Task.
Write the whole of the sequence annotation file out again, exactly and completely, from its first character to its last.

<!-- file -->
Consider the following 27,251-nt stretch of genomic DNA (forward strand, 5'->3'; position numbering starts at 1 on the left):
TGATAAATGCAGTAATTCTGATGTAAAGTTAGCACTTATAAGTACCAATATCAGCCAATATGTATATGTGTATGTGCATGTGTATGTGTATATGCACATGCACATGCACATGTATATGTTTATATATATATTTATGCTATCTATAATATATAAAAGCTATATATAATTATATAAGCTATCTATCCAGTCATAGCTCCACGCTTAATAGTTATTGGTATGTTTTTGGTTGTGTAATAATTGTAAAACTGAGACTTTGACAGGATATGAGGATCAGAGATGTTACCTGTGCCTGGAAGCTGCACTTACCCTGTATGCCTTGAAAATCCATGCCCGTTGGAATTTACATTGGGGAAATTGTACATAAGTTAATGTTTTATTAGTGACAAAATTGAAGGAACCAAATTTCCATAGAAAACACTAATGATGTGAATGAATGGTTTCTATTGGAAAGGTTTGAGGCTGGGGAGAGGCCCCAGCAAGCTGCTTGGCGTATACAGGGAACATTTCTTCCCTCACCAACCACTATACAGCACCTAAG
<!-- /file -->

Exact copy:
Consider the following 27,251-nt stretch of genomic DNA (forward strand, 5'->3'; position numbering starts at 1 on the left):
TGATAAATGCAGTAATTCTGATGTAAAGTTAGCACTTATAAGTACCAATATCAGCCAATATGTATATGTGTATGTGCATGTGTATGTGTATATGCACATGCACATGCACATGTATATGTTTATATATATATTTATGCTATCTATAATATATAAAAGCTATATATAATTATATAAGCTATCTATCCAGTCATAGCTCCACGCTTAATAGTTATTGGTATGTTTTTGGTTGTGTAATAATTGTAAAACTGAGACTTTGACAGGATATGAGGATCAGAGATGTTACCTGTGCCTGGAAGCTGCACTTACCCTGTATGCCTTGAAAATCCATGCCCGTTGGAATTTACATTGGGGAAATTGTACATAAGTTAATGTTTTATTAGTGACAAAATTGAAGGAACCAAATTTCCATAGAAAACACTAATGATGTGAATGAATGGTTTCTATTGGAAAGGTTTGAGGCTGGGGAGAGGCCCCAGCAAGCTGCTTGGCGTATACAGGGAACATTTCTTCCCTCACCAACCACTATACAGCACCTAAG